Dimon Screwed Up, Got a Raise Anyway!
I apparently misunderstand the theory of the free market. I thought that successful performance was to be rewarded. And that disastrous or failing performance was to be penalized. But I am mistaken. For Jamie Dimon, failure is not failure, disaster is not disaster, life is good all the time – great job if you can get one!
Business ethics!! Do you reward constant business ethics violations? If you count settling multiple regulatory settlements in the billions of dollars as business ethics violations which apparently JPMorgan’s board does not, it might make you uncomfortable. Apparently in the mind of JPMorgan, business ethics is a matter of opinion, right?
Once again, I have another negative example to show my students. Instead of virtue being rewarded I have an example of rampant misconduct involving incredible amounts of money being rewarded. It makes my job more difficult.
But it’s not just me. Everyone who values justice, everyone who believes in right and wrong, everyone who believes in the value of business ethics, is being slapped in the face by this decision.
It is a blatant reward for misconduct and incompetence. It’s wrong. It’s destructive. It’s the wrong example for every human being on this planet.
Do we live in such a morally bankrupt system that not only do we have to suffer massive financial lawbreaking but watch it being rewarded too?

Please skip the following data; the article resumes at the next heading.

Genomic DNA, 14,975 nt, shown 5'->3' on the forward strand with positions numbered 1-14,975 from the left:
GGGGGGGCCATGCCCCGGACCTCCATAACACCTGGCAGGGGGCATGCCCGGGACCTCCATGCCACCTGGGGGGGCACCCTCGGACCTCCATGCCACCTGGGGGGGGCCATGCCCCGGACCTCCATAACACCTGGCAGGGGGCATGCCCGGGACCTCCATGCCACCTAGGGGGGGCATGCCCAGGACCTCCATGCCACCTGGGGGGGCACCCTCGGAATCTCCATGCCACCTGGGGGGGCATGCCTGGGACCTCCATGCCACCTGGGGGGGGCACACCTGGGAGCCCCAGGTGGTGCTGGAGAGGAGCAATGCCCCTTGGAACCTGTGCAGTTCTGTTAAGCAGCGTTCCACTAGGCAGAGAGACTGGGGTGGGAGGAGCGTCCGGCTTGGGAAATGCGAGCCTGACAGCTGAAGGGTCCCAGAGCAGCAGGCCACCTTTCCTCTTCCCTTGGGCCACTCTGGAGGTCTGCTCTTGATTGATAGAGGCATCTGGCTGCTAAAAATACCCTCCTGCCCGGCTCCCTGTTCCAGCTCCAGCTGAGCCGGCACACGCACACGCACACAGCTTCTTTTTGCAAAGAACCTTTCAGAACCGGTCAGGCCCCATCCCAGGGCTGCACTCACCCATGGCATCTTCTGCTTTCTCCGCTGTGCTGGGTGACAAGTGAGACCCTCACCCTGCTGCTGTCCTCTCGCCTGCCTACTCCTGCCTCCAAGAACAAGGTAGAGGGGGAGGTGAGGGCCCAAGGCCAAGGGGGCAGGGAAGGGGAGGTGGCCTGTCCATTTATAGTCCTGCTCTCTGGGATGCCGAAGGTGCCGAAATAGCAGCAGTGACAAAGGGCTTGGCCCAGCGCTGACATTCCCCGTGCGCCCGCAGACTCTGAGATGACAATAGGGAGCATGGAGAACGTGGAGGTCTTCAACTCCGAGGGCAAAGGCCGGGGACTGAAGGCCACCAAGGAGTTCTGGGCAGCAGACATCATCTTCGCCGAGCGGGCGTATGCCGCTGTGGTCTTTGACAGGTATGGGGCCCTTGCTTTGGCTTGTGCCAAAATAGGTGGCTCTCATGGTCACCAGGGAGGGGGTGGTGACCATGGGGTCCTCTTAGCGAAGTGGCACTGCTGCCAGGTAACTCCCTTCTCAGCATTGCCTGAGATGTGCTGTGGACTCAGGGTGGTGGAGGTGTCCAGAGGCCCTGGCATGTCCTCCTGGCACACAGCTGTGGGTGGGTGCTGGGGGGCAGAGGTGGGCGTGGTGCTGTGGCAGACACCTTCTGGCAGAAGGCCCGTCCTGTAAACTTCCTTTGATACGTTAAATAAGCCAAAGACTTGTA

Jamie Dimon gets raise despite JPMorgan’s massive regulatory fines – Salon.com
JPMorgan Chase’s “punishment” was short lived. Last year, following the egregious “London Whale” scandal — a multibillion trading loss by the bank (which led to $1 billion in regulatory fines) — Dimon’s salary was cut in half to a measley $11.5 million.Wall Street memories are evidently as short as its pockets are deep. Dimon is getting a raise again. The New York Times reported:
JPMorgan’s board voted this week to increase Mr. Dimon’s annual compensation for 2013, hashing out the pay package after a series of meetings that turned heated at times, according to several executives briefed on the matter.
… JPMorgan’s directors may have decided that Mr. Dimon, as his peers may, should get a raise, but to ordinary Americans — and possibly to regulators — the decision to increase his compensation may seem curious given the banner penalties that federal authorities have extracted from the bank. It is not unheard-of for chief executives to lose their jobs when their companies have been battered by regulators.